Jorge Julio, we hardly knew ye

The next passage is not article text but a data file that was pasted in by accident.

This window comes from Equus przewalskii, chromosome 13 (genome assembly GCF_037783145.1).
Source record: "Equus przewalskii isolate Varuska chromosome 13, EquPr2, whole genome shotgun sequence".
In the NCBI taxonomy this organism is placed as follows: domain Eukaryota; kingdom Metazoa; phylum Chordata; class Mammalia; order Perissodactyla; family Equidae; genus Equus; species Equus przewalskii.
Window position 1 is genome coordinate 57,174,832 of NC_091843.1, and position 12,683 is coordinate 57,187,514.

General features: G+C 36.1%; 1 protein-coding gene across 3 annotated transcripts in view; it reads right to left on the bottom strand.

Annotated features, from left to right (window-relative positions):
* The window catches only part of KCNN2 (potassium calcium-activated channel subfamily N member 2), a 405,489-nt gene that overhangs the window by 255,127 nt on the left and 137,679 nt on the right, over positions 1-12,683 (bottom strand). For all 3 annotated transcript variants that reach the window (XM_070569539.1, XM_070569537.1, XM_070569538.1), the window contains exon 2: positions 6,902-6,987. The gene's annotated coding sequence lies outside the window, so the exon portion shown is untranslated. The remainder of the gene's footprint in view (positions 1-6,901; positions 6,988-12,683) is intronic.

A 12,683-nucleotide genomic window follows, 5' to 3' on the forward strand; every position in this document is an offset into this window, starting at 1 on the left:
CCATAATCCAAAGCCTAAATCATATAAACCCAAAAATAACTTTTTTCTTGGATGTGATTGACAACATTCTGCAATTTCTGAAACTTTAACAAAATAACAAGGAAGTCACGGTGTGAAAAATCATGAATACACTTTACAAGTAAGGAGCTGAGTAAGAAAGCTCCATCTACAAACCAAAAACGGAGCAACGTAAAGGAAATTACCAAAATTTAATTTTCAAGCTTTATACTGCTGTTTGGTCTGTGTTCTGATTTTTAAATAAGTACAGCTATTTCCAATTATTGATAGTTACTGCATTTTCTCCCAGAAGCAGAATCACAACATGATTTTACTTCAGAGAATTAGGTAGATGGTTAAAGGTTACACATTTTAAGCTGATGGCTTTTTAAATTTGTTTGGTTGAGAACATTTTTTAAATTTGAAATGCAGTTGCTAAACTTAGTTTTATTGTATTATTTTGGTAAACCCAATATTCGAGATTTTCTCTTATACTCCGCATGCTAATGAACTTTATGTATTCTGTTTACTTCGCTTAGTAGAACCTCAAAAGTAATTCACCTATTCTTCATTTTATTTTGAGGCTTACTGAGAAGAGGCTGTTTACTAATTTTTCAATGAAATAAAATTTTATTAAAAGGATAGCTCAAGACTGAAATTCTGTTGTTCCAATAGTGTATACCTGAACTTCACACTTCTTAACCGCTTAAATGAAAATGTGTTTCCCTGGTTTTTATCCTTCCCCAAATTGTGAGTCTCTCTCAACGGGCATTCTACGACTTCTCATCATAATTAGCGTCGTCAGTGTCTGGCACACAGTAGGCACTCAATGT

Over the last week, we’ve had a lot of strange Jorge Julio sightings. We saw the journeyman reliever dropping a girlfriend off to get her nails done at a place on W. 25th St in Ohio City. Later that afternoon, we spotted him speeding through Downtown in his black Acura SUV with Florida plates, on his way to the stadium. A couple of days later, we saw him in a side room in the bowels of Progressive Field, surfing the web on a laptop as a lackey shaved away his afro. Later in the week, he was sitting in an empty weight room after a game, his arm iced and gauzed even though he hadn’t pitched in days and wasn’t injured. He glanced up and stared through us with a vacancy only Jorge Julio can pull off. And then we noticed him pitching, giving up five runs in 1 2/3 early innings last Friday against the Rangers. As in all the outings in which we’ve seen Julio suck, he made us think of a baby that really doesn’t want to play with blocks anymore, but all his mom got him to play with are these damn blocks. Isn’t there some way he could get paid $167,000 per month to hunt turkeys on his Caracas ranch? .... We felt the tug of nostalgia with every sighting. We knew he would soon be gone—and if we knew, Julio certainly did. Mark Shapiro was holding dugout press conferences about his growing sense of urgency to make some moves with the struggling team. And as everybody knows, before you re-stock your fridge with new groceries, you should throw out that rotten avocado in the crisper. Could it really have been less than two months ago that Julio was ebulliently congratulating Masa Kobayashi after their twin debuts? And, showing off new braces as he grinned widely, calling C-Notes “Papi”? Could it really be only six weeks since the relatively masterful Julio was making a flailing C.C. Sabathia look like, well, Jorge Julio. Julio was designated for assignment after last night’s game—meaning he’s immediately removed from the roster and must either be traded, be released to free agency, or accept an assignment with a minor-league team. Since we can’t see a team trading for the guy—even a Player to be Named Later is too big a name to give up for Julio—and the Buffalo Bisons don’t employ a team barber, he’ll probably end up signing with another big-league squad, the seventh in 3 ½ years for the 29-year old. After last night’s game, Julio stomped around the clubhouse and moaned in indignant tones to fellow relievers Rafael Betancourt, Rafael Perez, and bullpen coach Luis Isaac—basically anybody who spoke his language and hadn’t fled the scene. By this day next week, he could be in Minnesota or Tampa Bay or Chicago, sitting in a bullpen, eating seeds and shooting the Spanish shit until a mounted phone rings and he’s told to pitch more or less crappily for an inning or two. Perhaps, as in his stint here, he’ll be booed heartily on his first and last outings for the team, and intermittently throughout. And likely, as was the case here, he won’t stay long enough to move out of a downtown hotel. With the perpetually sorry state of expansion-era relief pitching, it’s not unfathomable that he could keep this racket going for another 10 years, until he’s finally ready to go home for good. – Gus Garcia-Roberts


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